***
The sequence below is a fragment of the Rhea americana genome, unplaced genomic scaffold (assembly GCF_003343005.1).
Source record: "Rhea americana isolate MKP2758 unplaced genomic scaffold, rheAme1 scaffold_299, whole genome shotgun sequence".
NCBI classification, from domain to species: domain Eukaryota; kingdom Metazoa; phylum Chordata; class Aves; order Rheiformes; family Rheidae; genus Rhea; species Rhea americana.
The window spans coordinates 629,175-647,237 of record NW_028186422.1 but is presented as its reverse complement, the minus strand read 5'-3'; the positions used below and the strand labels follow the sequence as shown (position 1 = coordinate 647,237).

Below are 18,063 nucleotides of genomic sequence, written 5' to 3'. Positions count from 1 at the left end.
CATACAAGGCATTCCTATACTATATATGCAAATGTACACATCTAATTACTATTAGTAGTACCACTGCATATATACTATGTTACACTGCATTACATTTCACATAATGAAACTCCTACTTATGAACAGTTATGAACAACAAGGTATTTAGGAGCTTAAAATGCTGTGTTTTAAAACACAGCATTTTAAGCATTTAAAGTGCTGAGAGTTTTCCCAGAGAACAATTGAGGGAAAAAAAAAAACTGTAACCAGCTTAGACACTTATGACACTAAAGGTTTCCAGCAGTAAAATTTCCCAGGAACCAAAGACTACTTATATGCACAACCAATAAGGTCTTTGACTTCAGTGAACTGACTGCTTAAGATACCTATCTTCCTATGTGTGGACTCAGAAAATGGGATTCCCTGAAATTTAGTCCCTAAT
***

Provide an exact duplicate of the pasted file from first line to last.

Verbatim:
The sequence below is a fragment of the Rhea americana genome, unplaced genomic scaffold (assembly GCF_003343005.1).
Source record: "Rhea americana isolate MKP2758 unplaced genomic scaffold, rheAme1 scaffold_299, whole genome shotgun sequence".
NCBI classification, from domain to species: domain Eukaryota; kingdom Metazoa; phylum Chordata; class Aves; order Rheiformes; family Rheidae; genus Rhea; species Rhea americana.
The window spans coordinates 629,175-647,237 of record NW_028186422.1 but is presented as its reverse complement, the minus strand read 5'-3'; the positions used below and the strand labels follow the sequence as shown (position 1 = coordinate 647,237).

Below are 18,063 nucleotides of genomic sequence, written 5' to 3'. Positions count from 1 at the left end.
CATACAAGGCATTCCTATACTATATATGCAAATGTACACATCTAATTACTATTAGTAGTACCACTGCATATATACTATGTTACACTGCATTACATTTCACATAATGAAACTCCTACTTATGAACAGTTATGAACAACAAGGTATTTAGGAGCTTAAAATGCTGTGTTTTAAAACACAGCATTTTAAGCATTTAAAGTGCTGAGAGTTTTCCCAGAGAACAATTGAGGGAAAAAAAAAAACTGTAACCAGCTTAGACACTTATGACACTAAAGGTTTCCAGCAGTAAAATTTCCCAGGAACCAAAGACTACTTATATGCACAACCAATAAGGTCTTTGACTTCAGTGAACTGACTGCTTAAGATACCTATCTTCCTATGTGTGGACTCAGAAAATGGGATTCCCTGAAATTTAGTCCCTAAT